Socialist leaders, most of whom did not come from the working class, had an even harder time when it came to the problem of whether or not to participate in the electoral process. Some felt socialism could be brought about democratically, while others felt the owning class would never allow that to happen and only through an uprising by the working people of the world could a revolution that overthrew capitalism be accomplished.

Throw in conflicts born of ethnic differences and leaders personalities and you have a history of organizations being formed, making temporary gains, and then failing apart. It happened over and over again. Each generation of leaders thought this time will be different: this time the workers will vote for us or respond to our call for a general strike or join our socialist labor union. When that didn’t happen, they always had fellow socialists to blame.

Johnpoll clearly admires the reformers of the nineteenth century more than those of the twentieth with a few exceptions. Early reformers didn’t have experience to guide them and they paved the way for positive changes in society once social opinion or historical circumstance convinced the political party in power to implement reforms. They didn’t achieve their dream, but we take for granted many of the reforms that they called for, from an end to child labor to unemployment insurance, from compulsory education to the right to collective bargaining.

Are Today’s Democrats Socialists?

Some conservatives accuse the Democratic Party and the Obama administration of trying to implement socialism as they take more and more control over all aspects of the production of goods and services. Of course, that’s the same charge conservatives levied at the New Deal.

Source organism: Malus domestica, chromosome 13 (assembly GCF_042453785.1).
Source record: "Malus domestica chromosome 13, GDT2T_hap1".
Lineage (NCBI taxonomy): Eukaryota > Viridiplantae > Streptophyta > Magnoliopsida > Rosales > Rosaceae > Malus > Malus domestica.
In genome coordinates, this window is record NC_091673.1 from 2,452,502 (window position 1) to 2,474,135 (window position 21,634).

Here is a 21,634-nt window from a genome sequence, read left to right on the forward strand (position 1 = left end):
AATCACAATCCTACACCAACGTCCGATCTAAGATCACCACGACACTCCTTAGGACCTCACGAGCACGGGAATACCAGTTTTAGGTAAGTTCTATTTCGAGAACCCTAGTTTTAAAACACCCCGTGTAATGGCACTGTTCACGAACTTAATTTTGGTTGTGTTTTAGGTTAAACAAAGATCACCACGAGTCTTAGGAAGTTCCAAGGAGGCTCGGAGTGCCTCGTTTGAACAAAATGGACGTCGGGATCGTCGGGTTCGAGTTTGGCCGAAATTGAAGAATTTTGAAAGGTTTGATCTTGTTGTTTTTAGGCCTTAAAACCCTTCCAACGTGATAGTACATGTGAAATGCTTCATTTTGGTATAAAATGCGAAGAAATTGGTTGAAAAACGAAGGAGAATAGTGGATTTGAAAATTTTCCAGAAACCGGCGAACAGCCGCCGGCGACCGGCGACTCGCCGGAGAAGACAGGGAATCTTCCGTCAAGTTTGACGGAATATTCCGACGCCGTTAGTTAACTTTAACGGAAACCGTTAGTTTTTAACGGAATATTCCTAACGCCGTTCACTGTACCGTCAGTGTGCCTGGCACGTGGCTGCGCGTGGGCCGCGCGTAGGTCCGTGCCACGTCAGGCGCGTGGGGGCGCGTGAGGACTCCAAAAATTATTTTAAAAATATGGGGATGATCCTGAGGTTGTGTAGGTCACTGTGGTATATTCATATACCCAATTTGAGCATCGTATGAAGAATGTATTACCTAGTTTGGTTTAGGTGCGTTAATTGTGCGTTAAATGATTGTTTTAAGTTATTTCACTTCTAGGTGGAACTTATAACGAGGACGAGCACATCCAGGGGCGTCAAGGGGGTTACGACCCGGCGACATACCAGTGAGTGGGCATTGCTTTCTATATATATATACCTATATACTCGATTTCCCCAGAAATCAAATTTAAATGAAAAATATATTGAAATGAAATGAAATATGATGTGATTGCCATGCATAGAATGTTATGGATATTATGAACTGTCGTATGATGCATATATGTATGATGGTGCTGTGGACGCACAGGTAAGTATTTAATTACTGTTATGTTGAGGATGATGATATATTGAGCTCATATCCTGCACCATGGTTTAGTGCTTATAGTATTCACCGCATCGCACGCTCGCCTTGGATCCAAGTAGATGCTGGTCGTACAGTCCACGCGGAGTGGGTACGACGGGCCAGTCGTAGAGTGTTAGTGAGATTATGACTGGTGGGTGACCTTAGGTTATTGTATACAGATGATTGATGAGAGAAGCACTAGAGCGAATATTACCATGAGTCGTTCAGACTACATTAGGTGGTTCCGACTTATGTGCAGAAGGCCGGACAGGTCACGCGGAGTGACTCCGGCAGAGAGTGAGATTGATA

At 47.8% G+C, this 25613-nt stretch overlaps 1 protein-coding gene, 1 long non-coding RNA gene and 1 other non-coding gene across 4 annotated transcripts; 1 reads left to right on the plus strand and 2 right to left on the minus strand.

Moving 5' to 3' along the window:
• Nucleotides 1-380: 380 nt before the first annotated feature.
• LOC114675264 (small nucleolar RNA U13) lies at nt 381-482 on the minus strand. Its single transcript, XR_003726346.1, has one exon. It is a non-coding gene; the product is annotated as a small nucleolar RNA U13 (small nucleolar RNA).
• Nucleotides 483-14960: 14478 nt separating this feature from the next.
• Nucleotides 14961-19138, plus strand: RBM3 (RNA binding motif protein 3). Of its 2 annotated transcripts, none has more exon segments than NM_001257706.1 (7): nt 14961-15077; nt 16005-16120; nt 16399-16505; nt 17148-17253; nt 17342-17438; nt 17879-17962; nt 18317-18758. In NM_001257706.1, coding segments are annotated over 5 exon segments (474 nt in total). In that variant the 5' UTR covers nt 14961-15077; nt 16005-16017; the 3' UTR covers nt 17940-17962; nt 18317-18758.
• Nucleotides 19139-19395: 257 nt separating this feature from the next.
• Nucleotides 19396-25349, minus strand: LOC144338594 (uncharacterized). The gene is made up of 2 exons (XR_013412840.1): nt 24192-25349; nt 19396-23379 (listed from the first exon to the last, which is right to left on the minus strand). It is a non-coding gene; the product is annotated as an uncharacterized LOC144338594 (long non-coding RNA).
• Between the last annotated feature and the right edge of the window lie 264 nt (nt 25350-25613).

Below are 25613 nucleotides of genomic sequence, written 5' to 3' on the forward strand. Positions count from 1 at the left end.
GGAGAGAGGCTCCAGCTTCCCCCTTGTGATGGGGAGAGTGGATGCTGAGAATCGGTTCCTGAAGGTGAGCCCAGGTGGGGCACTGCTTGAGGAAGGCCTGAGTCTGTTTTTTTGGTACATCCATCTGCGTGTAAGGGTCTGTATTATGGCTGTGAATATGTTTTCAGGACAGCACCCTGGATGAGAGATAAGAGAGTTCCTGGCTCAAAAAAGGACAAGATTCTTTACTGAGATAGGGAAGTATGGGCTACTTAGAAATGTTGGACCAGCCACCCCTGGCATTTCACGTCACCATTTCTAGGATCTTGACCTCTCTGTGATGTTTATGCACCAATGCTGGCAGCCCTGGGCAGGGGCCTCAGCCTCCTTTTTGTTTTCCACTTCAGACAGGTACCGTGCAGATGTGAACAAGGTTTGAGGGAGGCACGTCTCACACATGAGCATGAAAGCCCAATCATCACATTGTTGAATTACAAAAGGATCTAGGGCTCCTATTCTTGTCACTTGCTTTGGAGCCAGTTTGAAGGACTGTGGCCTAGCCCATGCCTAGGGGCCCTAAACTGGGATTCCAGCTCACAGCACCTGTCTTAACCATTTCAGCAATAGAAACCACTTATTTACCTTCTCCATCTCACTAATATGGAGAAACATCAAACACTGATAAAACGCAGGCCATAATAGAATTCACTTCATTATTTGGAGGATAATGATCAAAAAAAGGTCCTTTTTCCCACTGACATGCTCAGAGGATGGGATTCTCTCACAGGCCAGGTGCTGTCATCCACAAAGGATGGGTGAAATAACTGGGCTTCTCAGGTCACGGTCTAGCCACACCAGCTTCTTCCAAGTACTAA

The problem is partially one of labels. There’s no worldwide licensing bureau that requires an organization to conform to certain policies in order to use words like socialist, liberal, conservative, etc. Many old-time socialists would be appalled at the role of government in today’s society. They viewed the state as an agent of capitalism––an opinion that one still hears from Wall Street Occupiers and the like––and wanted to destroy the state not take it over.

From a historical perspective what the Democrats are moving towards is more like the system that ruled the Soviet Union than the cooperative commonwealth envisioned by nineteenth century social philosophers––including Karl Marx. The Soviet Union was a totally statist society in which the state apparatus controlled everything, including personal choices in many areas. (There was nothing communistic about it.) We’re not there yet, but that’s the direction we’re heading in––namely, the sacrifice of personal liberties on behalf of the “common good.”

The problem is who defines what’s good. In the Soviet Union it was a bureaucrat who had to satisfy the leaders of the Communist Party. In the US today, it’s also a bureaucrat who gets his direction from the political party in power. The fact that we elect our leaders is a critical difference because it offers the possibility that the power of the state can be restrained, but to the average citizen there’s little difference when waiting to get an appointment with the VA hospital in the U.S. or the poor quality of socialized medicine in the former USSR.

Ultimately, most reformers are totalitarians. They don’t like conditions in the present. Fine. They see a better world. Fine. They want to impose their vision of a better world on everyone else. Not so fine. We only have to look at Russia, China, and Cuba to understand what happens to the individual when reformers grab the power of the state. That’s the danger we’re facing in the U.S. in 2014. Reading Johnpoll’s Impossible Dream can help you understand why the future world painted by today’s reformers is impossible to achieve no matter how appealing the picture.

Coda: Marx’s scientific socialism predicted the most advanced capitalist societies would be the first to undergo a conversion to socialism. Clearly that prediction was wrong. Lack of economic development where the elements of a capitalist system are non-existent or weak, is often coupled with a non-democratic political system, while in the US, where democracy while not perfect is nevertheless deeply embedded, capitalism has raised the standard of living of the entire society even under the restraints of social legislation. Like democracy, capitalism is the best option available on a list of imperfect choices.